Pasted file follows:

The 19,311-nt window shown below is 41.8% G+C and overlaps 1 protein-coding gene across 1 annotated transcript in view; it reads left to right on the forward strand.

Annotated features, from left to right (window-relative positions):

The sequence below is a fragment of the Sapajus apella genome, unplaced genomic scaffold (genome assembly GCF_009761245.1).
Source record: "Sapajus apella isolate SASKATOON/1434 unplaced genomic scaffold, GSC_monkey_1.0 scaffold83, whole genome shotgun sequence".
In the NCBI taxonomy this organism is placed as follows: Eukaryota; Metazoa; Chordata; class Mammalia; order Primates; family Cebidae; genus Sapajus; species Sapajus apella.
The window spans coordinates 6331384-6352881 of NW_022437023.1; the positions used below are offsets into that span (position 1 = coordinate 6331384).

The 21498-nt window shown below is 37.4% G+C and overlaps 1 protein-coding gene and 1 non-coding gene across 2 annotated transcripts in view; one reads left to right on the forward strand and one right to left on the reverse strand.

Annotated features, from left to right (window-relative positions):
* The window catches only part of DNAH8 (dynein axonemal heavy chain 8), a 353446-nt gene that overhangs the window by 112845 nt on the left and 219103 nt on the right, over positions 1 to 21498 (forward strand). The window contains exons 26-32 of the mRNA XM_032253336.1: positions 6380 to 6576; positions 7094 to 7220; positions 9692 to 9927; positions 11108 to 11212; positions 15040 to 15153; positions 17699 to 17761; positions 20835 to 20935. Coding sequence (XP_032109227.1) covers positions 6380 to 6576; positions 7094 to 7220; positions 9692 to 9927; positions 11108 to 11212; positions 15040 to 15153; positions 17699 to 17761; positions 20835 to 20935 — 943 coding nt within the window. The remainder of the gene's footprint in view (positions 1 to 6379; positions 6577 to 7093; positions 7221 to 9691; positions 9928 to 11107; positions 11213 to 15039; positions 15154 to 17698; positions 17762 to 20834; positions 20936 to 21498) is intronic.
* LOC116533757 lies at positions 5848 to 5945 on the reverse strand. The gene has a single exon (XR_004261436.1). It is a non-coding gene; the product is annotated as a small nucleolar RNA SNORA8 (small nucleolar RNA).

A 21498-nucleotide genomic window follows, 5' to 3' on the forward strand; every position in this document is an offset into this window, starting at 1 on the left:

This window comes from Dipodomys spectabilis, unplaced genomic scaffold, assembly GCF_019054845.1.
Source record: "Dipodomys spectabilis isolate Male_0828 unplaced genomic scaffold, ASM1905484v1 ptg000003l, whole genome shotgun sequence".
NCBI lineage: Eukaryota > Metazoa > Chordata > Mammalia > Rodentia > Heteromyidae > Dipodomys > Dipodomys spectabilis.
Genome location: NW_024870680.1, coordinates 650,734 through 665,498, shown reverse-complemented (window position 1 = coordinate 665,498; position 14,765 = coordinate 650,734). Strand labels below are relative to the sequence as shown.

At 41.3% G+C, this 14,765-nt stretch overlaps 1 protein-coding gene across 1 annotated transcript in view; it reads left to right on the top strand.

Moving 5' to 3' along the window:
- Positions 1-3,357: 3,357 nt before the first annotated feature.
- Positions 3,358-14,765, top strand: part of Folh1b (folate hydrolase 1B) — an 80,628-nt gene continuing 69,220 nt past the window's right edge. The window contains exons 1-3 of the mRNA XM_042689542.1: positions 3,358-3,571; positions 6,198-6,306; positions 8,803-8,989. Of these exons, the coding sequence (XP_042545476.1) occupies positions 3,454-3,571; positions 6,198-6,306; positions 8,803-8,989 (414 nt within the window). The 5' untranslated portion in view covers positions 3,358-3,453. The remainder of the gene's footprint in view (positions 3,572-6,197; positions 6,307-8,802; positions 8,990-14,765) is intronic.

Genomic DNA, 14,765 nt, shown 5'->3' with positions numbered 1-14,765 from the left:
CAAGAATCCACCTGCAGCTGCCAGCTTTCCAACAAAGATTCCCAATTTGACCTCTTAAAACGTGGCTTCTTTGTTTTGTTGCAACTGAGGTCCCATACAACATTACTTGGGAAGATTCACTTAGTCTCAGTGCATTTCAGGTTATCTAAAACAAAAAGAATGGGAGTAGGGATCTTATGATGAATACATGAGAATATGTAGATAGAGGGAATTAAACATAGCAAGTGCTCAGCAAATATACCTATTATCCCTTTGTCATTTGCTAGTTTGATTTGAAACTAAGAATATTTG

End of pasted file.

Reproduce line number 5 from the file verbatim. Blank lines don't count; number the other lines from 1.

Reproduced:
In the NCBI taxonomy this organism is placed as follows: Eukaryota; Metazoa; Chordata; class Mammalia; order Primates; family Cebidae; genus Sapajus; species Sapajus apella.